Erik and I collaborated on that change, so I'm sure he will have further thoughts on this issue.
Clearly we need to add test cases or to stop pretending we support these things.
#18 Updated by Dmitry Morozov almost 2 years ago
Why there are such a strange things like:
stepsize = 1.0/fnorm;
in the Gromacs l-bfgs code?
I mean stepsize is just a scaling factor of the real step, which we want to take.
stepsize = 1.0 means we are trying to make a full displacement s as a step.
We are searching for a suitable stepsize between 0.0 and 1.0 in the procedure of line search.
For scaling purposes there is already controllable parameter: inputrec->em_stepsize.
I hardly could imagine then what is the purpose of stepsize = 1.0/fnorm in that case.
So I suggest to remove this from everywhere just reset it to stepsize = 1.0
#20 Updated by Dmitry Morozov almost 2 years ago
Hi I've found another bug in the minimize.cpp: line 2166
It is now:
if (std::fabs(sb->epot - Epot0) < GMX_REAL_EPS || nminstep >= 20)
It should be
if (std::fabs(sb->epot - Epot0) < GMX_REAL_EPS)
Because even if we have performed all 20 line search steps and did not found exact minimum along the line, doesn't mean that we have no energy improvements with respect to the starting point!
Tested it against CG optimization on the same 2 Waters input.
#22 Updated by Dmitry Morozov almost 2 years ago
Yes exactly, I've also noticed that it affects only double precision, because line search never reaches 20 steps in single precision (on that test system of course). But anyway this is a nasty bug.
Actually, line-search procedure in L-BFGS and, potentially, in CG could also be improved a lot by applying Wolfe conditions:
I'll try to prepare an updated version of L-BFGS minimizer in a month or so.
#23 Updated by Erik Lindahl almost 2 years ago
Let's take a step back and work on one issue (or not) at a time and properly diagnose exactly what it is, what the code says, whether that disagrees with the algorithm, and if so what the change should be. I would not take my own original implementation as a reference, and if we want to revert some of the later changes we should understand why they were wrong instead of just kicking the can and adding something that works for one particular system.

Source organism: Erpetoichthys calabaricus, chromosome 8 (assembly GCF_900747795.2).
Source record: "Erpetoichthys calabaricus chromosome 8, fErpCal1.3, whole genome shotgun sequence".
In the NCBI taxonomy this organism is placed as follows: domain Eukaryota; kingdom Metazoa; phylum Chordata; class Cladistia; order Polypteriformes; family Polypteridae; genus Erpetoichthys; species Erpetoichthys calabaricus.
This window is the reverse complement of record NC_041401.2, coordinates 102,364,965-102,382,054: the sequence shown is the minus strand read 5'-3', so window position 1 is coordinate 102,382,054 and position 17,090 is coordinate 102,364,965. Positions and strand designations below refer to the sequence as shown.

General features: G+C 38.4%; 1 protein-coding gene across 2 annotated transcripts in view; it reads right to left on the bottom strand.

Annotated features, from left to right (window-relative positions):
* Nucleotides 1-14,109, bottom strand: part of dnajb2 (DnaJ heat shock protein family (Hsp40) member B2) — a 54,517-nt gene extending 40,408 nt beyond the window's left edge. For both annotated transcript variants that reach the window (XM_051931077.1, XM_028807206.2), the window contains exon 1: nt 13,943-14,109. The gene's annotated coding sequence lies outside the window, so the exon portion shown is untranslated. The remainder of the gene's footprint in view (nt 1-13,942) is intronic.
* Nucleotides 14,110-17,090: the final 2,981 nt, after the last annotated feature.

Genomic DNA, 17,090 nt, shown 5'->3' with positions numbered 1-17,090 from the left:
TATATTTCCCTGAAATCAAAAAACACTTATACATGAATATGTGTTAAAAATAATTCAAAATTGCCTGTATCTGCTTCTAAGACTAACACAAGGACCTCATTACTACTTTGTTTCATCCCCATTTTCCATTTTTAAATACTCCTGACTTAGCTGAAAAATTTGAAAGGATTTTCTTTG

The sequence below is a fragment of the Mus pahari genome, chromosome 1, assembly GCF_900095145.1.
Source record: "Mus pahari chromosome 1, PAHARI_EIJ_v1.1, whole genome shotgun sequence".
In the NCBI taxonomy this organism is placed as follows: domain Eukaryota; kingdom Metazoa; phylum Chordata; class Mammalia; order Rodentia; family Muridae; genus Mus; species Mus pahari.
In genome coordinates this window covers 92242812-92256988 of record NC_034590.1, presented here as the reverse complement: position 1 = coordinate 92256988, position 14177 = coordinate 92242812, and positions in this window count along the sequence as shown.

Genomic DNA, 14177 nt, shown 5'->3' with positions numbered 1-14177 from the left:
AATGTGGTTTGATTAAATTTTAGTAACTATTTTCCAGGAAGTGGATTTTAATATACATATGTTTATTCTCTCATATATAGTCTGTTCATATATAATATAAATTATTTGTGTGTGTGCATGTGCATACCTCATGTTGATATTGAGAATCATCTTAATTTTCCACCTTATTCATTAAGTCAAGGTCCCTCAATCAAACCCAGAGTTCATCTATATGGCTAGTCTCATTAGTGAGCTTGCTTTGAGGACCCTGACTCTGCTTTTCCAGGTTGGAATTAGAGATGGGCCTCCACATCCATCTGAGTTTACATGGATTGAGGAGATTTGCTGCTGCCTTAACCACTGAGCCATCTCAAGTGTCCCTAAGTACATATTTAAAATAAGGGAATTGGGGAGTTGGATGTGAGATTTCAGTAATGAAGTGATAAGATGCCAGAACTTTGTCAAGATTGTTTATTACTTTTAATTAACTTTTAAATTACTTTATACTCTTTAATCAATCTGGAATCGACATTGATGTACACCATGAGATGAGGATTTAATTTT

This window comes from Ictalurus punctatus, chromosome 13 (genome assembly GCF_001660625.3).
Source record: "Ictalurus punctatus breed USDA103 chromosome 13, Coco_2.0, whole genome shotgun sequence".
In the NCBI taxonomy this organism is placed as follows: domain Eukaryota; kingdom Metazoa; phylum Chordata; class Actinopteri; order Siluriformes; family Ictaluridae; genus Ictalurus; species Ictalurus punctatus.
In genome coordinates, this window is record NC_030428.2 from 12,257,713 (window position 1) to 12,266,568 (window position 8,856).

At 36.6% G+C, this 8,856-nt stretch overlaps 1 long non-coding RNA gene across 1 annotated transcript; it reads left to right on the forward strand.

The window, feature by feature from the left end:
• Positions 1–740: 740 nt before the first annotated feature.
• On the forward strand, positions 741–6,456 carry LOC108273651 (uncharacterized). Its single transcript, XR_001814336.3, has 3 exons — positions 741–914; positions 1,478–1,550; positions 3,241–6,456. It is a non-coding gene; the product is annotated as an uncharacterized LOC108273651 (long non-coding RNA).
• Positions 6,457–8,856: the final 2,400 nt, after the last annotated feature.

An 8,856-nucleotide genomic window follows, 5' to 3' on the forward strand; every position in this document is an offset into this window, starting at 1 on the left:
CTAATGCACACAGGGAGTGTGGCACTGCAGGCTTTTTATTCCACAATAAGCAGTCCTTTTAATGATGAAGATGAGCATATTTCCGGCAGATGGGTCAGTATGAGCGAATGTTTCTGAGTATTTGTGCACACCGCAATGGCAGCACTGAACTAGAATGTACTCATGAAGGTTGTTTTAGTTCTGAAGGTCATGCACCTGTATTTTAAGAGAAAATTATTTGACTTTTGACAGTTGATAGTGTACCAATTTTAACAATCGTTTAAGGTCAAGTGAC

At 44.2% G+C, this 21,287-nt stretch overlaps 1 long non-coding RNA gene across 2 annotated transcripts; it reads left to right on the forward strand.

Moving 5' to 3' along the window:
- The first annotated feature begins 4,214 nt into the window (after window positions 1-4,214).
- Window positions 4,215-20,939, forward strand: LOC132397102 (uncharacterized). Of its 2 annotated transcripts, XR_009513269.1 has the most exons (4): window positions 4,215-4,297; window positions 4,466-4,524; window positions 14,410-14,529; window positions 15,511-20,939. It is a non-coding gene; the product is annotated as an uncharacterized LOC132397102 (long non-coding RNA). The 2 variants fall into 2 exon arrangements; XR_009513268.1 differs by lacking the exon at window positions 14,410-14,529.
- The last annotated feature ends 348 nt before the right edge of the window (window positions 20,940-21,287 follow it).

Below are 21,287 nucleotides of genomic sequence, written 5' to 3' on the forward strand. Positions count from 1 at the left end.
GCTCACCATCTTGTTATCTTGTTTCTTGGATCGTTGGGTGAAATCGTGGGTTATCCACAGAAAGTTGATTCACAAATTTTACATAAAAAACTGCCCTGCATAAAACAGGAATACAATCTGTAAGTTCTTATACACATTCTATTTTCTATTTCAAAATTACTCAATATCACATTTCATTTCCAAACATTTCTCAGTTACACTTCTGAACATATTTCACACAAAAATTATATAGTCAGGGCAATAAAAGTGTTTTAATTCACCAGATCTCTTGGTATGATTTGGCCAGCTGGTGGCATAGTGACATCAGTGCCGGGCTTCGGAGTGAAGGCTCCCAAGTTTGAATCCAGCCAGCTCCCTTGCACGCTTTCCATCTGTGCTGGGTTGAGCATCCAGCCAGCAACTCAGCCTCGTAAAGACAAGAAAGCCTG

It was a LONG time ago that I looked at this code, but here are some thoughts from a quick look at the code:
1. If you search the do_lbgfs() routine in minimize.cpp, you'll see that inputrec->em_stepsize is only used as a check for the upper limit for any displacement. It is never used to scale any other step size.
2. s is the search direction, which initially is just the force gradient. The comments for this appears to have been better prior to the C++ change, but note that this is a non-normalized direction, so we most definitely want to scale it initially at least (which we still do, since David did not change it in the other places).
3. Now, if I have to guess (reading your own old C code is really difficult when we're used to well-documented C++...) I suspect it might be related to the fact that the search direction in later steps is not simply the force gradient, but we tried to be "smart" and avoid the cost of properly normalizing the vectors.
I think a proper solution might be to simply normalize all direction vectors each time we calculate them. I can offer to work through the code if someone can test the different code versions with ~10 different (small and large!) test systems and check if all of them worked fine in version 4.6!
As for the comment about line 2166, this statement is inside the conditional starting on line 2080, which should mean the case you describe cannot happen. Second, even if it were to happen, the only thing the conditional would do is to reset the search direction memory (which is anyway recommended to do every 20-100 steps), so in worst case it would only make the convergence slightly slower - it should never be able to cause a failed minimization.
#24 Updated by David van der Spoel almost 2 years ago